EULEX Facilitates Training on New Techniques for Vulnerable Victims

12 December 2014

Last week, EULEX in partnership with the UK Police Crime Trainers from Humberside and South Yorkshire, delivered a four day training course for 16 KP officers and 6 Kosovo Prosecutors focused on new interviewing techniques for vulnerable victims.

The overall aim of the course was to increases the capacities of both Kosovo Police and Kosovo Prosecution in the management and interviewing of vulnerable victims with particular emphasis on victims of human trafficking. The victims’ testimonies represent essential step towards the criminal prosecution of human trafficking.

The course delivered interview techniques designed to gain the best evidence from the victim in a transparent and victim centred way that could offer a better evidential product with trial proceedings. The emphasis of the new technique is focused on the whole story of the individual, treating the injured party with compassion and understanding, this producing high quality testimony in the criminal proceedings.

In increasing the abilities and skills base of agencies within Kosovo to deal with these victims, Kosovo will be more effective in detecting and prosecuting those involved in these criminal acts. The ability to interact with these vulnerable victims will have an impact on organised crime investigations and increase the overall victim care process.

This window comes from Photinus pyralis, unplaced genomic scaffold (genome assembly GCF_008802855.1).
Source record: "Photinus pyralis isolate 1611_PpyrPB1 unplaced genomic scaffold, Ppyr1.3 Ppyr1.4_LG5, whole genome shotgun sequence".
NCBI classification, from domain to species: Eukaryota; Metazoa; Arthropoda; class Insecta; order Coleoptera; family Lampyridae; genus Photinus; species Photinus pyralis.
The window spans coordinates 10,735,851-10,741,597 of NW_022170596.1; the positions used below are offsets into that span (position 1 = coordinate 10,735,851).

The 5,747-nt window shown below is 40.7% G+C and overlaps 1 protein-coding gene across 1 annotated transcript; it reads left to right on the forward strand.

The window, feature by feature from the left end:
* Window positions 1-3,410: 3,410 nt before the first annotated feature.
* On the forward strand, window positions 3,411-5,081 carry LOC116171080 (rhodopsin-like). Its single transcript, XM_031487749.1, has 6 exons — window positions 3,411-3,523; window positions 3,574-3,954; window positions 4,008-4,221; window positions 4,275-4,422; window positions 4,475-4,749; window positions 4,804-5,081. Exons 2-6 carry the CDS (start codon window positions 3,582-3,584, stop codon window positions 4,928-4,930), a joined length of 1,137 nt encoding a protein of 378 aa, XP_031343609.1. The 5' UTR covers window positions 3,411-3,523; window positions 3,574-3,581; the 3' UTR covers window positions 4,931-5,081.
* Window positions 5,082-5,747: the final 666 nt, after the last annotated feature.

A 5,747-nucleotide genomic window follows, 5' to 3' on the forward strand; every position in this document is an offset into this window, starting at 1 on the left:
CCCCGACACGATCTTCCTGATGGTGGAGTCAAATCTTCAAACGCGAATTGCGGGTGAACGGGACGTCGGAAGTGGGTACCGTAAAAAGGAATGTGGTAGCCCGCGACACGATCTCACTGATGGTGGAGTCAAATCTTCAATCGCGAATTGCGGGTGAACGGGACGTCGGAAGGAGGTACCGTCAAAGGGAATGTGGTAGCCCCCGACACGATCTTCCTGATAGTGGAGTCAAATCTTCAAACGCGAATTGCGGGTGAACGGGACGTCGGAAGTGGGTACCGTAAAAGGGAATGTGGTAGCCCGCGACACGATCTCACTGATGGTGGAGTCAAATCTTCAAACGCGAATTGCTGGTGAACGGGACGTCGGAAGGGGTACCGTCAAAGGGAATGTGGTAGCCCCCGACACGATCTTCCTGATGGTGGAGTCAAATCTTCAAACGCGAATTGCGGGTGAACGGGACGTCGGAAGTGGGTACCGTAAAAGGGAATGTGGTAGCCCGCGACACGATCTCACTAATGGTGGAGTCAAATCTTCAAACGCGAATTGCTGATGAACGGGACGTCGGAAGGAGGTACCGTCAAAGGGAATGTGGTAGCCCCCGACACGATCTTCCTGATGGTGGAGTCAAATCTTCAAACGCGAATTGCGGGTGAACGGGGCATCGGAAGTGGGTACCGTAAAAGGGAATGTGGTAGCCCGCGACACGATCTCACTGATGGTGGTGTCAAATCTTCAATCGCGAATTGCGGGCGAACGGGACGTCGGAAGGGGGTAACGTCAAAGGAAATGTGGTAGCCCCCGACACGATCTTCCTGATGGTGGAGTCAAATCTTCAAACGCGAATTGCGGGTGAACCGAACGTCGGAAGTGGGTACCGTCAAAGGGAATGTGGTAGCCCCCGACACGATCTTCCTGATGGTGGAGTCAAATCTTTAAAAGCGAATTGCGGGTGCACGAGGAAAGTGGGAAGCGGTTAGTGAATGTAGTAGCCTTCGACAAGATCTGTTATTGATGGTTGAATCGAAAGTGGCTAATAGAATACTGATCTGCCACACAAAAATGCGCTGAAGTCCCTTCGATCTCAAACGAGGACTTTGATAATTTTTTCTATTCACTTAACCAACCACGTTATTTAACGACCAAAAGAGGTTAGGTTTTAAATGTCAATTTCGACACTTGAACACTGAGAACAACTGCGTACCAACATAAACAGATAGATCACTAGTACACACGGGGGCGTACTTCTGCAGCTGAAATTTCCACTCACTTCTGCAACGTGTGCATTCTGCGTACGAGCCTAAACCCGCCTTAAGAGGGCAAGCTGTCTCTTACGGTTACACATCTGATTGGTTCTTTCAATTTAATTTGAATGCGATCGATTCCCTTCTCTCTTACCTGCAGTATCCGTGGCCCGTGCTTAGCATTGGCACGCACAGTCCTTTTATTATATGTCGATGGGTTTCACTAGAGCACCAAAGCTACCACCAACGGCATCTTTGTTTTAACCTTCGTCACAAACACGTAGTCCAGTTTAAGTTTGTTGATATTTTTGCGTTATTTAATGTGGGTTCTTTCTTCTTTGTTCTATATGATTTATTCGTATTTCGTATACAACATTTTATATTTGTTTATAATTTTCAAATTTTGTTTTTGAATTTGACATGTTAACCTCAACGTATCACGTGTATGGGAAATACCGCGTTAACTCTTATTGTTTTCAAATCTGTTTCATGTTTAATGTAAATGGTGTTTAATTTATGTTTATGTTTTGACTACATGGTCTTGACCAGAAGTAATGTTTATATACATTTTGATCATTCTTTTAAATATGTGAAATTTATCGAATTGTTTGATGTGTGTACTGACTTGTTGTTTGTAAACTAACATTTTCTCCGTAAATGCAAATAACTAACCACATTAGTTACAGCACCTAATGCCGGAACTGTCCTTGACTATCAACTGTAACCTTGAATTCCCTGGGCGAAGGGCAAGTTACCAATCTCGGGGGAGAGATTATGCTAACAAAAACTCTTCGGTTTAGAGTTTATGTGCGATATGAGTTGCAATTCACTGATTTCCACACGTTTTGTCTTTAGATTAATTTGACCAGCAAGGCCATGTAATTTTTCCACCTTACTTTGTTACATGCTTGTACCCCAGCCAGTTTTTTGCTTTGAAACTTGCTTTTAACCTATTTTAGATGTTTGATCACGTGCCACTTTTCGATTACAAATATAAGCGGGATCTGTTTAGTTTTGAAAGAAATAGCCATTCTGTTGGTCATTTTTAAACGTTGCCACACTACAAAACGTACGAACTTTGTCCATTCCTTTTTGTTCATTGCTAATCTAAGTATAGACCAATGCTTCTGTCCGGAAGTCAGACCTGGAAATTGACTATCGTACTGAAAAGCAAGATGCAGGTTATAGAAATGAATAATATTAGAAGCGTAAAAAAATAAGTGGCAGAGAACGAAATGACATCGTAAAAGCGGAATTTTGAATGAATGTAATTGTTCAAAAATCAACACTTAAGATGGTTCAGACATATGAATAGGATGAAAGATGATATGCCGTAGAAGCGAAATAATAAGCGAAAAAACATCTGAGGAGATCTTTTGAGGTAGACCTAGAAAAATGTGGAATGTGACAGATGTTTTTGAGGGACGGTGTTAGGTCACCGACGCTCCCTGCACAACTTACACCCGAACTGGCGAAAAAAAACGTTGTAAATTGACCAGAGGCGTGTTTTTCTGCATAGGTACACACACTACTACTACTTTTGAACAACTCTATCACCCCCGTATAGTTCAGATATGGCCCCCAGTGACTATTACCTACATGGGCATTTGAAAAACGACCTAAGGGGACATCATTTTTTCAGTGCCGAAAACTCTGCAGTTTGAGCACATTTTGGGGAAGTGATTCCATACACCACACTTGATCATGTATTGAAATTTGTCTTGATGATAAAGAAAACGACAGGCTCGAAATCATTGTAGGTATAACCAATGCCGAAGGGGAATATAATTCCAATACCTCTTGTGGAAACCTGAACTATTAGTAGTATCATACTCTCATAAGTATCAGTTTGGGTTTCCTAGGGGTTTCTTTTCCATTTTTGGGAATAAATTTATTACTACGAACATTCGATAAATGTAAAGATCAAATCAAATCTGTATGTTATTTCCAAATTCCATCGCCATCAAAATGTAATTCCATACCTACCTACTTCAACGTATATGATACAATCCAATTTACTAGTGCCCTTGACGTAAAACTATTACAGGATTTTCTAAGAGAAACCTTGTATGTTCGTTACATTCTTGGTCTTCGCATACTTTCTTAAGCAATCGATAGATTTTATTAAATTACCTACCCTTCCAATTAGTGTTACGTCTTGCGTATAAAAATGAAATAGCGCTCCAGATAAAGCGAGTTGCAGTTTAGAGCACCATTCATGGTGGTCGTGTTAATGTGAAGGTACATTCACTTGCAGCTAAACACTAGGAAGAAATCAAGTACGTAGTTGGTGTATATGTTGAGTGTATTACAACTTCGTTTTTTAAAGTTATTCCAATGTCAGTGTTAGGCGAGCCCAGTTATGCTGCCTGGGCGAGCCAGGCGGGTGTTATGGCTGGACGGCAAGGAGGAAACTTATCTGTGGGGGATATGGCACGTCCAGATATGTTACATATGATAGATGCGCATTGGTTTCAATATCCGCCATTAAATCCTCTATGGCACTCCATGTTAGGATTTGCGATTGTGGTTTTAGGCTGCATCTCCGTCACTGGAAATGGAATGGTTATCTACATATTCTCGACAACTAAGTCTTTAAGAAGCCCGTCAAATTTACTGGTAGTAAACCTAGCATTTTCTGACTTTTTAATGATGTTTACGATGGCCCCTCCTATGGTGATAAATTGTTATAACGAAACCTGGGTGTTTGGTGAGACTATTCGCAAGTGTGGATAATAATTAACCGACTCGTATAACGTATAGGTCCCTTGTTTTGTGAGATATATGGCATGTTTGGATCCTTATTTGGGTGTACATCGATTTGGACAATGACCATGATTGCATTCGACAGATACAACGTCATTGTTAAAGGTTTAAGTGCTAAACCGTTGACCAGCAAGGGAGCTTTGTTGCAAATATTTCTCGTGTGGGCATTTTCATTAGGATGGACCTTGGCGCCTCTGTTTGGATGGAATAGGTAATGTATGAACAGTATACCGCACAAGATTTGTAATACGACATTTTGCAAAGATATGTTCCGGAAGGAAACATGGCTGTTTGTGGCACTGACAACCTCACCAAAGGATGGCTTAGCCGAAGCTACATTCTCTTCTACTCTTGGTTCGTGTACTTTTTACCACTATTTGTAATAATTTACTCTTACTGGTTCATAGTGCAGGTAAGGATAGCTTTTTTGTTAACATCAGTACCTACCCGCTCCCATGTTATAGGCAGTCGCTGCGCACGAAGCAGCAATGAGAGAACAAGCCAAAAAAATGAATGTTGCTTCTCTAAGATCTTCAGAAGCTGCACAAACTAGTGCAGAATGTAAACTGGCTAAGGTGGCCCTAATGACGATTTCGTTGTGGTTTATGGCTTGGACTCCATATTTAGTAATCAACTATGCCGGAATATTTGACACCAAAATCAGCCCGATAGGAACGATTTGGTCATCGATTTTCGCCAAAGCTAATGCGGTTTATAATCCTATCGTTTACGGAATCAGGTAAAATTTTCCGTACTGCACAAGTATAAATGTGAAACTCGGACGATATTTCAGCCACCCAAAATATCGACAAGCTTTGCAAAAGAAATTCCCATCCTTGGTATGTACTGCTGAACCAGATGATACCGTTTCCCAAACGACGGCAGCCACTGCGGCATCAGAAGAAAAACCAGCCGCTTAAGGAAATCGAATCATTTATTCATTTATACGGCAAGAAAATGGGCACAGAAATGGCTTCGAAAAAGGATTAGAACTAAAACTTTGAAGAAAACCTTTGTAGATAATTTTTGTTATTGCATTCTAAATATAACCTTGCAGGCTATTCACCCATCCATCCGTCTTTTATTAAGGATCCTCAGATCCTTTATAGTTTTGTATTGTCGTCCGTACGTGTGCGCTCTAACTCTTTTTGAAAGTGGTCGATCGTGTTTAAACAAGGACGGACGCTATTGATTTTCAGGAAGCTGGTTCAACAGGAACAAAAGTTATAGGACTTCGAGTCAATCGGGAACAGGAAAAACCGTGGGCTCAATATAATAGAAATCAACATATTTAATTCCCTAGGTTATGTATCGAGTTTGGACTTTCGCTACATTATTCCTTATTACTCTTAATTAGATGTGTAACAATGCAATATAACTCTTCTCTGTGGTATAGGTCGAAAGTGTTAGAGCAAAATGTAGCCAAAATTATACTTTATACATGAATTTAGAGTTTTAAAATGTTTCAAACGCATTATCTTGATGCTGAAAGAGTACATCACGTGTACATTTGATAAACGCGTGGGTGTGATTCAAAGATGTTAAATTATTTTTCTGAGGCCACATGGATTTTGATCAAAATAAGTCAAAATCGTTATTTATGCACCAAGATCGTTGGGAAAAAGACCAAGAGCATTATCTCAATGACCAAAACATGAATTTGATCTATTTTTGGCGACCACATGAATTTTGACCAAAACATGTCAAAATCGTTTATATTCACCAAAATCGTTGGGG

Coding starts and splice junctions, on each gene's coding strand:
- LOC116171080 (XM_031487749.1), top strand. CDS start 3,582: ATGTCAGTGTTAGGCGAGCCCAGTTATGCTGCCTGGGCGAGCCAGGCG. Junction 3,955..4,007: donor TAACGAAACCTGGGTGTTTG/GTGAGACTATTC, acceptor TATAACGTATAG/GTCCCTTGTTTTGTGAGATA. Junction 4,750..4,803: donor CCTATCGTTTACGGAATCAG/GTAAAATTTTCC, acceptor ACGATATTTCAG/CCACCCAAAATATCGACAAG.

According to Ismet Rhahmani, Kosovo’s prosecutor the four day training gave him an opportunity to gain through best practice cases prosecuted in the UK, a valuable knowledge that he can apply in his daily tasks to make his job easier and put the victims at ease during the interviewing phase.

“Communication between EULEX and local institutions, especially through training in my opinion is very successful because it passes on European best practices, new experiences and know-how when it comes to the application of appropriate methods”, stressed Mr Rhahmani.

UK law enforcement is a leading country in the development of Vulnerable Victim process and is well placed to assist Kosovo in this specialist area, said Karen, one of the UK trainers.

She added that her experience over the last 25 years within the UK has shown when a victim centred interview and investigative approach is adopted, the quality of the evidence obtained increases significantly.

Xhylijeta Sveqla, a Kosovo investigator within the Department for investigation of trafficking in human beings also found that the new methods would help her in performing her official duties. “I really hope EULEX would organise similar trainings in the future. My colleagues, just like myself will greatly benefit from it”. 

The training was funded by the UK Foreign & Common Wealth Office through the UK Embassy in Pristina.